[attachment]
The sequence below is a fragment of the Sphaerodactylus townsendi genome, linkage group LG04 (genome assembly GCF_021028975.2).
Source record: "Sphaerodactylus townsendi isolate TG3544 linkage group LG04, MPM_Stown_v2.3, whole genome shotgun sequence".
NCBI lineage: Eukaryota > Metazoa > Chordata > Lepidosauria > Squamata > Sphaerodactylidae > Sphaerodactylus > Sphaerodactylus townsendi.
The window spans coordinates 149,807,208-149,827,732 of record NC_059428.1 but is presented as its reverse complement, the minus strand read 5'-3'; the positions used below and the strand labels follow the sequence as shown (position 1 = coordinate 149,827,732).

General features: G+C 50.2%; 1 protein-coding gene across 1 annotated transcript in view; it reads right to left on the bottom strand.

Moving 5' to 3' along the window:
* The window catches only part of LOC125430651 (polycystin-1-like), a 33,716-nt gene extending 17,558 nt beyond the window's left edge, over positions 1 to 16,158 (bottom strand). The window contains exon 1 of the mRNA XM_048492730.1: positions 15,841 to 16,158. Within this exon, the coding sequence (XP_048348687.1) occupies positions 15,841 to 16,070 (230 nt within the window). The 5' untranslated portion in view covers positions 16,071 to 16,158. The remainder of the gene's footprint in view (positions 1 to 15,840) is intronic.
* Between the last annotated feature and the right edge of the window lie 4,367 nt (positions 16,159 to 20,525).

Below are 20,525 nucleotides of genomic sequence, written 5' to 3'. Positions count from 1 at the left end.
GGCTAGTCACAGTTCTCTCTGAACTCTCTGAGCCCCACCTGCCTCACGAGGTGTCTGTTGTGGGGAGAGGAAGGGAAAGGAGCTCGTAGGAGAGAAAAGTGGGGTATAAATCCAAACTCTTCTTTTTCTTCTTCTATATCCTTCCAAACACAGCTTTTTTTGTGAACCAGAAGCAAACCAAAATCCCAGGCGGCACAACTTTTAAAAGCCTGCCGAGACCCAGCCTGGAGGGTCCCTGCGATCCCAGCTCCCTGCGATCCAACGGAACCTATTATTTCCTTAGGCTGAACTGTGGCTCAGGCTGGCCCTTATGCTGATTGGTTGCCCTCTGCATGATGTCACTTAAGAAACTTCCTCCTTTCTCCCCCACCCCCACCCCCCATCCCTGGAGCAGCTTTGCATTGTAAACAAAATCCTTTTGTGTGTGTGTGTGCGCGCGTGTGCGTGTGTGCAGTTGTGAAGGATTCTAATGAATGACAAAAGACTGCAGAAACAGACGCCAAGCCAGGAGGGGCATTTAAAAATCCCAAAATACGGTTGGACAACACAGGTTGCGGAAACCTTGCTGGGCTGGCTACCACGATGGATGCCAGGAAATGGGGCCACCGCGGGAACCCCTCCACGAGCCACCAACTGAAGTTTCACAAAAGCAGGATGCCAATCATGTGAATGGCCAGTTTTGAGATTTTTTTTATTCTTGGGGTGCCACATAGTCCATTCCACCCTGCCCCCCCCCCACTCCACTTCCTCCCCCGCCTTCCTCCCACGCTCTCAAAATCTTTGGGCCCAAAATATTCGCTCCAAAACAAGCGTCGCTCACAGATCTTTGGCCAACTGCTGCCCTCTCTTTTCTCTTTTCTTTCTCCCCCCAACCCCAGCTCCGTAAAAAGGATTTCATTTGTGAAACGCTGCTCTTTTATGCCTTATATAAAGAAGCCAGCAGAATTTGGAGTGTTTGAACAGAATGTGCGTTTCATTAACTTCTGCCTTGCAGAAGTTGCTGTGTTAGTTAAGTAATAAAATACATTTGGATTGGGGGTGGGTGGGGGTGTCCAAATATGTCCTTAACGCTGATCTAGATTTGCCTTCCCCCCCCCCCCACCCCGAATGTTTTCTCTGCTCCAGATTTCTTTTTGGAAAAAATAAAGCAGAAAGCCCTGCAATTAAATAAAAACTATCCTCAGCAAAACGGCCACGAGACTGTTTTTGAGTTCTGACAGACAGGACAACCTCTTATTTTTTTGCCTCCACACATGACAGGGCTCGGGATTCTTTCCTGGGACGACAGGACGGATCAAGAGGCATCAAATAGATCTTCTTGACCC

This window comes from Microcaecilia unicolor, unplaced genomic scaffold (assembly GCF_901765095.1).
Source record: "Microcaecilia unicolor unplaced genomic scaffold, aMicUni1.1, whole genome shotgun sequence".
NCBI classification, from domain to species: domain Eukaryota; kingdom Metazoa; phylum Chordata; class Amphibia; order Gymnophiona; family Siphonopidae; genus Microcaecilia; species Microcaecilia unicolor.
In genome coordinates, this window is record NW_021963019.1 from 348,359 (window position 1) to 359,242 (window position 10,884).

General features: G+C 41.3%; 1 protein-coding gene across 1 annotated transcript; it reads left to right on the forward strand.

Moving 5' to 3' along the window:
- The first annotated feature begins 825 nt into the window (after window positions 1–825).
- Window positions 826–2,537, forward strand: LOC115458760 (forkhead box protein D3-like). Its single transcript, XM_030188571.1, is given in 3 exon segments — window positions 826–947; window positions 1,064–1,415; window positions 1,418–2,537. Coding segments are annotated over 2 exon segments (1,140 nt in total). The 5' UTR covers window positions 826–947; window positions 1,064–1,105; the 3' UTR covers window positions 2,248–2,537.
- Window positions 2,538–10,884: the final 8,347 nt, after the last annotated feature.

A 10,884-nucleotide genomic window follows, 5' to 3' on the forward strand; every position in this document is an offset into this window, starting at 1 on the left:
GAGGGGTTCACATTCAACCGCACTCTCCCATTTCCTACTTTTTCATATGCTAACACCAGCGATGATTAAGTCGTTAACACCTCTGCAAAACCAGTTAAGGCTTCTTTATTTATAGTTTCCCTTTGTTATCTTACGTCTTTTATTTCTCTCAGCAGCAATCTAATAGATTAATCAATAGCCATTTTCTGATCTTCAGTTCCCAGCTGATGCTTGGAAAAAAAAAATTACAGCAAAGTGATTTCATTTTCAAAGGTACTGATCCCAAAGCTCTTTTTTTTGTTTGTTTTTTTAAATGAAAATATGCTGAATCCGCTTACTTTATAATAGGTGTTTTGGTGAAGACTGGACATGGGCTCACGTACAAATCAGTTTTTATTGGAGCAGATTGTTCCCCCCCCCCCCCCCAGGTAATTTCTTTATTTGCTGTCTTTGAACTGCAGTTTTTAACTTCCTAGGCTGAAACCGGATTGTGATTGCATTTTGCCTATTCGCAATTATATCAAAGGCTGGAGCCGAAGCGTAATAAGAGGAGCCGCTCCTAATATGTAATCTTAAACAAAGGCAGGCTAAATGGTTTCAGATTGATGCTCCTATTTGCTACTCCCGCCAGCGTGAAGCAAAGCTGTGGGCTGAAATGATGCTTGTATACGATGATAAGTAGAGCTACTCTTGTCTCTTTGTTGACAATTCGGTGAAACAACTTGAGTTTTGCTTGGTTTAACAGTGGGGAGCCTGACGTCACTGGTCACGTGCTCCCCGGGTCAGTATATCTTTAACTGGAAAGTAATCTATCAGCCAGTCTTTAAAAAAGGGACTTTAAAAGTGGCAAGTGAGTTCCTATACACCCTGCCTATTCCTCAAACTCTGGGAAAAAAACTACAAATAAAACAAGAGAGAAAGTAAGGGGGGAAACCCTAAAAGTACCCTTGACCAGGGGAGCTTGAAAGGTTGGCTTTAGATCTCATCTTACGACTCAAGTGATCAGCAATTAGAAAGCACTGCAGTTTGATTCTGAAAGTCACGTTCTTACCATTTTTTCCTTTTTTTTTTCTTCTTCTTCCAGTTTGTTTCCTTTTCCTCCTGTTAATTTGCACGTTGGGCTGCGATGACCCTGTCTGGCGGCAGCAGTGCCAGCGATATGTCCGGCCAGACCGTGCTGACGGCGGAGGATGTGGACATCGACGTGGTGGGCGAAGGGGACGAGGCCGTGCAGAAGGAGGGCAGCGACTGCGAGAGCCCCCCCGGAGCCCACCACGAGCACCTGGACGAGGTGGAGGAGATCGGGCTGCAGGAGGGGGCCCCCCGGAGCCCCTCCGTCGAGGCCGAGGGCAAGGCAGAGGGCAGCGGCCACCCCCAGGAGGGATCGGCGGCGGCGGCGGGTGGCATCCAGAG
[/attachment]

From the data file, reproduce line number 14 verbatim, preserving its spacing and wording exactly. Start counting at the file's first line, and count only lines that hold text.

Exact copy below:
In genome coordinates, this window is record NW_021963019.1 from 348,359 (window position 1) to 359,242 (window position 10,884).